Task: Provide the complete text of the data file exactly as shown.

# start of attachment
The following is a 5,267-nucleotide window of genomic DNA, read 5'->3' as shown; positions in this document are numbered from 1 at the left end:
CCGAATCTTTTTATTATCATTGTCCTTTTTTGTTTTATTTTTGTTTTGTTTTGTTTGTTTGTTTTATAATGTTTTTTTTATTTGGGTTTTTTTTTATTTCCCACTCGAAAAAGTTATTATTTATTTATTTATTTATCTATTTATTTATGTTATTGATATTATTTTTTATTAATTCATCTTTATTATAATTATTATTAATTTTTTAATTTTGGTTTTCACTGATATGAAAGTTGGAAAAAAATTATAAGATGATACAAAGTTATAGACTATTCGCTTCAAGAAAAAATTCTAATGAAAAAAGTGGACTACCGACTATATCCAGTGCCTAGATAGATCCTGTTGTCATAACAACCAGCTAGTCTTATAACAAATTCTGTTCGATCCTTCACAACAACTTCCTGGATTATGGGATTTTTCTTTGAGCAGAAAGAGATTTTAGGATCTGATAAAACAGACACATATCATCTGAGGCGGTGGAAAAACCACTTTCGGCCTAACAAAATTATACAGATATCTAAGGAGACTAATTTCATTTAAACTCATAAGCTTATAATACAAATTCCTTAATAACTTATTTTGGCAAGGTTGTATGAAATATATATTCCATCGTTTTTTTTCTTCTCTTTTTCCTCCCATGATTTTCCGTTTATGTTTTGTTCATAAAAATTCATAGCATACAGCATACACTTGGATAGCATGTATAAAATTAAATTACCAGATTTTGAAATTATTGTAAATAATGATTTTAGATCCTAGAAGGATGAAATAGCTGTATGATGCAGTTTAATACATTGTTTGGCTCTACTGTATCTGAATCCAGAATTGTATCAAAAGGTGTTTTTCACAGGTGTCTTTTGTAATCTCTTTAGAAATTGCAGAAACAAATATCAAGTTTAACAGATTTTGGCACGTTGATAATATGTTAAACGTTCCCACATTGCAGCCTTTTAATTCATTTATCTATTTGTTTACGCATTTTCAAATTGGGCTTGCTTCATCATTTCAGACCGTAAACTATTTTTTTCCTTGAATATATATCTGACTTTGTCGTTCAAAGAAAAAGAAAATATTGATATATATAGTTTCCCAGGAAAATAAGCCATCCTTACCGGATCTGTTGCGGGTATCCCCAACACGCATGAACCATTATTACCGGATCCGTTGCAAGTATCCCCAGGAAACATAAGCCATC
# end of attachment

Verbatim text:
The following is a 5,267-nucleotide window of genomic DNA, read 5'->3' as shown; positions in this document are numbered from 1 at the left end:
CCGAATCTTTTTATTATCATTGTCCTTTTTTGTTTTATTTTTGTTTTGTTTTGTTTGTTTGTTTTATAATGTTTTTTTTATTTGGGTTTTTTTTTATTTCCCACTCGAAAAAGTTATTATTTATTTATTTATTTATCTATTTATTTATGTTATTGATATTATTTTTTATTAATTCATCTTTATTATAATTATTATTAATTTTTTAATTTTGGTTTTCACTGATATGAAAGTTGGAAAAAAATTATAAGATGATACAAAGTTATAGACTATTCGCTTCAAGAAAAAATTCTAATGAAAAAAGTGGACTACCGACTATATCCAGTGCCTAGATAGATCCTGTTGTCATAACAACCAGCTAGTCTTATAACAAATTCTGTTCGATCCTTCACAACAACTTCCTGGATTATGGGATTTTTCTTTGAGCAGAAAGAGATTTTAGGATCTGATAAAACAGACACATATCATCTGAGGCGGTGGAAAAACCACTTTCGGCCTAACAAAATTATACAGATATCTAAGGAGACTAATTTCATTTAAACTCATAAGCTTATAATACAAATTCCTTAATAACTTATTTTGGCAAGGTTGTATGAAATATATATTCCATCGTTTTTTTTCTTCTCTTTTTCCTCCCATGATTTTCCGTTTATGTTTTGTTCATAAAAATTCATAGCATACAGCATACACTTGGATAGCATGTATAAAATTAAATTACCAGATTTTGAAATTATTGTAAATAATGATTTTAGATCCTAGAAGGATGAAATAGCTGTATGATGCAGTTTAATACATTGTTTGGCTCTACTGTATCTGAATCCAGAATTGTATCAAAAGGTGTTTTTCACAGGTGTCTTTTGTAATCTCTTTAGAAATTGCAGAAACAAATATCAAGTTTAACAGATTTTGGCACGTTGATAATATGTTAAACGTTCCCACATTGCAGCCTTTTAATTCATTTATCTATTTGTTTACGCATTTTCAAATTGGGCTTGCTTCATCATTTCAGACCGTAAACTATTTTTTTCCTTGAATATATATCTGACTTTGTCGTTCAAAGAAAAAGAAAATATTGATATATATAGTTTCCCAGGAAAATAAGCCATCCTTACCGGATCTGTTGCGGGTATCCCCAACACGCATGAACCATTATTACCGGATCCGTTGCAAGTATCCCCAGGAAACATAAGCCATC